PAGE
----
“I give thanks to you, O Lord my God, with my whole heart.” – Psalm 86:12

In the United States there are 19 special annual occasions only 10 of which are Federal holidays. Last Thursday was a Federal holiday “Thanksgiving Day” when families and friends gather to give thanks for the year’s blessings. In many homes, a big dinner centred on roast turkey is served.

My son Kevin, who is a captain with Emirates, lives in Dubai and advised me that he would be traveling to New York to visit his younger brother Bevan, who manages his own New Jersey-registered company Marketplace Excellence. They invited me to join them since we had not had an exclusively boys’ lime since 1980, when they were 11 and eight years old respectively; and I needed to catch up with Bevan to spend quality time on an important business project.

In 1980, I took them to Lords cricket ground to see the West Indies play England in the 2nd Test, June 19-24. The memorable events were: (1) on the first day there was a cold breeze blowing through the stands and also it became so overcast that an appeal for light was upheld before lunch; (2) we witnessed a magnificent 223-run second wicket partnership between Desmond Haynes (184) and Vivian Richards (145) in the West Indies first innings; and (3) we saw Vivian Richards expertly caress the bowling of left arm spin bowler Derek Underwood for six fours in an over, three on the leg-side and three on the off-side, starting at fine leg and working his way systematically around the ground finishing up at third man.

A highlight of Thanksgiving Day, before one gets tucked into the turkey feast, is the Macy’s Thanksgiving Day Parade which kicks off the holidays with unparalleled pomp and pageantry. The scale of the Parade was immense: more than 3.5 million people viewed the parade live along the parade route, and more than 50 million viewers tuned in to the television broadcast. We watched it on TV. Spectators watched in awe as 10,000 participants – including the nation’s best marching bands, performance groups, giant helium balloons, breathtaking floats and the one-and-only Santa Claus passed before their eyes.

Black Friday is the name given to the day following Thanksgiving Day in the United States, traditionally the beginning of the Christmas shopping season. On this day, most major retailers open extremely early, often at midnight on Thursday night or earlier, and offer deeply discounted promotional sales to kick off the holiday shopping season. On the way to our turkey feast with family on Thursday afternoon, for the sake of curiosity, we passed by a shopping plaza around 4:30 p.m. and observed that a queue of three, in pretty nippy weather, had already been formed outside a popular department store. When we enquired as to the opening hour, we were told 9 p.m.

I was scheduled to leave for New York on Sunday, November 19 on American Airlines, but after more than an hour’s wait on the plane, it was decided that due to a faulty door the aircraft had to be taken out of service. All passengers had to spend the night in Barbados and we left promptly at the rescheduled time at 7 a.m. on Monday. I was very impressed on arrival in New York when I discovered that American Airlines, without any prompting, sent me an email apologising for the delay and credited my AAdvantage miles account with a generous number of bonus miles as a token compensation for any inconvenience caused.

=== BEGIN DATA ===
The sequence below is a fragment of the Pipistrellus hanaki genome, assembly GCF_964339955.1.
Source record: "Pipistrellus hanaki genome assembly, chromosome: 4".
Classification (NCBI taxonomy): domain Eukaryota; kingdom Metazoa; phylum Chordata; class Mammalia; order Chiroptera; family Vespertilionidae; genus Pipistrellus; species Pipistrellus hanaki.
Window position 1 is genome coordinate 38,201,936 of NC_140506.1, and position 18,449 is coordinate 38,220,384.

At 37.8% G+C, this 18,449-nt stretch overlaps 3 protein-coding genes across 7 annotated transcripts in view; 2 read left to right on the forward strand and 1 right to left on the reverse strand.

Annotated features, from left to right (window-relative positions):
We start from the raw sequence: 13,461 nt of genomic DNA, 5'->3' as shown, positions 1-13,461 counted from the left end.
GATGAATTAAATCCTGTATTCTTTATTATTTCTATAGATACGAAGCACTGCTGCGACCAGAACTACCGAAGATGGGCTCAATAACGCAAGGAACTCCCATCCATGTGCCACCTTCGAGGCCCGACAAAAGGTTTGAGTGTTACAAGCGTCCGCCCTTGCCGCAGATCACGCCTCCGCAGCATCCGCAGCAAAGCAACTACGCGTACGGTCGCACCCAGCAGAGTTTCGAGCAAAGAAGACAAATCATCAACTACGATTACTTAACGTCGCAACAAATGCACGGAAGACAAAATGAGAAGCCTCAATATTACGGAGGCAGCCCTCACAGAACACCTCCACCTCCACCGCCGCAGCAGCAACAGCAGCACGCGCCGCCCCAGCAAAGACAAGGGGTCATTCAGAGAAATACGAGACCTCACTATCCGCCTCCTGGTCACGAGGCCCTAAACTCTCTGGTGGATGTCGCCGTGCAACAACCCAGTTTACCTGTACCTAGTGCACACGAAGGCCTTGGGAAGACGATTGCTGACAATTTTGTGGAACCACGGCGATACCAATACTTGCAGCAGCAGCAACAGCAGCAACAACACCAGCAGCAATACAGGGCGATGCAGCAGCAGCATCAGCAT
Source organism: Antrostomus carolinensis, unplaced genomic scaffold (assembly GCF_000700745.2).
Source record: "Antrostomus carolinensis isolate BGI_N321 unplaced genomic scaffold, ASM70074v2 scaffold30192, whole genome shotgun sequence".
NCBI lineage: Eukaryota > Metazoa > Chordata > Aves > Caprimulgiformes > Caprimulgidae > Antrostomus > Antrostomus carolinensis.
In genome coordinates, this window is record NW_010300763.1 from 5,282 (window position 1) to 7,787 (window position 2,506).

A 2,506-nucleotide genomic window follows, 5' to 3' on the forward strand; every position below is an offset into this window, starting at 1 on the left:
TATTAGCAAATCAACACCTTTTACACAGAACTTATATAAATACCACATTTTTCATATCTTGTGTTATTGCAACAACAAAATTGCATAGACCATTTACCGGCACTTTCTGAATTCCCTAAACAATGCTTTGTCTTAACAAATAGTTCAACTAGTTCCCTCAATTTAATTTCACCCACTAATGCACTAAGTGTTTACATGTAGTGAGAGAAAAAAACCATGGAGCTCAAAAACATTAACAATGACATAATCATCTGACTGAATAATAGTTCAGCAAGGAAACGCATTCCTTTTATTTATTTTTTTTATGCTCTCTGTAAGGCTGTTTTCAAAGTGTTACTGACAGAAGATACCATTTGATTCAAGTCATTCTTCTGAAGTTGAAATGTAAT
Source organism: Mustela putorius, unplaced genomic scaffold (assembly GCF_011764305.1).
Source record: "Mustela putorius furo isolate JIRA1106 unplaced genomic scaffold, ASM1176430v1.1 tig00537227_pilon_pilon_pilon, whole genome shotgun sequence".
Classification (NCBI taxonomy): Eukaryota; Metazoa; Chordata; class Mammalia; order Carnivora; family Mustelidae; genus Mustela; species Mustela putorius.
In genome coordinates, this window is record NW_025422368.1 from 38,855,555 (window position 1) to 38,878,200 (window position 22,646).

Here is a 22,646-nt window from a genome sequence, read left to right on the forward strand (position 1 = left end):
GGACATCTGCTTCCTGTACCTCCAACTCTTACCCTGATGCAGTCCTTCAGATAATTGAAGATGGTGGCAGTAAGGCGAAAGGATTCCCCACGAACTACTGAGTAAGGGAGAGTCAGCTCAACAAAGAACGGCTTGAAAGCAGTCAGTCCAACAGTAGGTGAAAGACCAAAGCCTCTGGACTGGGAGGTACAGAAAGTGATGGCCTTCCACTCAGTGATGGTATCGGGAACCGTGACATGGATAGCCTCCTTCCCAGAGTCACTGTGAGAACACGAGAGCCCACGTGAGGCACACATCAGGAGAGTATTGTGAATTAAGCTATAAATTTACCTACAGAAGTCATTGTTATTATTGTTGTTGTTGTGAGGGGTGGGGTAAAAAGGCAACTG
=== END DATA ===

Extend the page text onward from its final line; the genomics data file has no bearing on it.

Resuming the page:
I must say that on arrival in New York, everything worked very smoothly and there was little evidence of damage done by Hurricane Sandy a few weeks before. But of course, I did not visit sites where it was said that there was more damage than they have ever seen before.

The diurnal temperature range was between 32 and 50 degrees Fahrenheit but one was dressed appropriately for the weather. It was dry, crisp and very pleasant, somewhat in contrast with the very hot and sometimes wet Barbados summer weather.

Bevan was the perfect host. He has certainly mastered the techniques of survival in New York City after close to 20 years. Kevin treated me to a magnificent performance of the Disney Broadway musical Lion King. The choreography was magnificent and the multinational cast was superb. A sample of the rave reviews of the show are: “There is simply nothing else like it” (New York Times); “The most exciting, most inventive, most moving theatre that has ever come to Broadway” (Good Morning America); “A perfect marriage of entertainment and art” (Daily News); “A deeply felt celebration of life” (Daily Telegraph); and “a colourful and elaborate triumph of the visual imagination” (Financial Times).

After the show we browsed around Times Square and then took the bus back to our residence in New Jersey. The drive was not that long, standing room only, but the wait for the bus tested one’s patience. We paused for a moment to reflect on the delays that there must have been when the trains were not running shortly after the advent of Hurricane Sandy.

It was a wonderful week of bonding, amidst pockets of email management and many work assignments. I returned early on Sunday morning fully refreshed and energised to face the on-going task of business consulting. We reflected on and breathed into a state of all-encompassing gratitude. As long as we have breath, we have life. As long as we have life, we are grateful.
(Dr. Basil Springer GCM is Change-Engine Consultant, Caribbean Business Enterprise Trust Inc. – CBET – Columns are archived at

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